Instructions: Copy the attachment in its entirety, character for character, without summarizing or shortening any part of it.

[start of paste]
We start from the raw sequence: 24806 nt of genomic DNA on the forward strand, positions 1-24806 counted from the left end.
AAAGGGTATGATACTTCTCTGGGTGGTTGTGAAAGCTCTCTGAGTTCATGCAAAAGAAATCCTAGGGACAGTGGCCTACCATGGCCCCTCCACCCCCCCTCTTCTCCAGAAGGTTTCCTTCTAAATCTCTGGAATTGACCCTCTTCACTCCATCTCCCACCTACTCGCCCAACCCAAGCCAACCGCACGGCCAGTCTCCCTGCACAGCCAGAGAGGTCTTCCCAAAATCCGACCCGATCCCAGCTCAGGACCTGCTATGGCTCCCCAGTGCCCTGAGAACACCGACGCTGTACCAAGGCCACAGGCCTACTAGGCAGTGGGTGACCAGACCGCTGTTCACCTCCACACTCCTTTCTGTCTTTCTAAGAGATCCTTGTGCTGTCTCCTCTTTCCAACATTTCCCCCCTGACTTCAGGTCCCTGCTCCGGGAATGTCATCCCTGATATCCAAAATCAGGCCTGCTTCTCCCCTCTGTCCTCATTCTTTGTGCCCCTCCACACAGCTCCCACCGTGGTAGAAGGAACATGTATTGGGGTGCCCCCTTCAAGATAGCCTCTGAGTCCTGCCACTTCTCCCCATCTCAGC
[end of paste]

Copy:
We start from the raw sequence: 24806 nt of genomic DNA on the forward strand, positions 1-24806 counted from the left end.
AAAGGGTATGATACTTCTCTGGGTGGTTGTGAAAGCTCTCTGAGTTCATGCAAAAGAAATCCTAGGGACAGTGGCCTACCATGGCCCCTCCACCCCCCCTCTTCTCCAGAAGGTTTCCTTCTAAATCTCTGGAATTGACCCTCTTCACTCCATCTCCCACCTACTCGCCCAACCCAAGCCAACCGCACGGCCAGTCTCCCTGCACAGCCAGAGAGGTCTTCCCAAAATCCGACCCGATCCCAGCTCAGGACCTGCTATGGCTCCCCAGTGCCCTGAGAACACCGACGCTGTACCAAGGCCACAGGCCTACTAGGCAGTGGGTGACCAGACCGCTGTTCACCTCCACACTCCTTTCTGTCTTTCTAAGAGATCCTTGTGCTGTCTCCTCTTTCCAACATTTCCCCCCTGACTTCAGGTCCCTGCTCCGGGAATGTCATCCCTGATATCCAAAATCAGGCCTGCTTCTCCCCTCTGTCCTCATTCTTTGTGCCCCTCCACACAGCTCCCACCGTGGTAGAAGGAACATGTATTGGGGTGCCCCCTTCAAGATAGCCTCTGAGTCCTGCCACTTCTCCCCATCTCAGC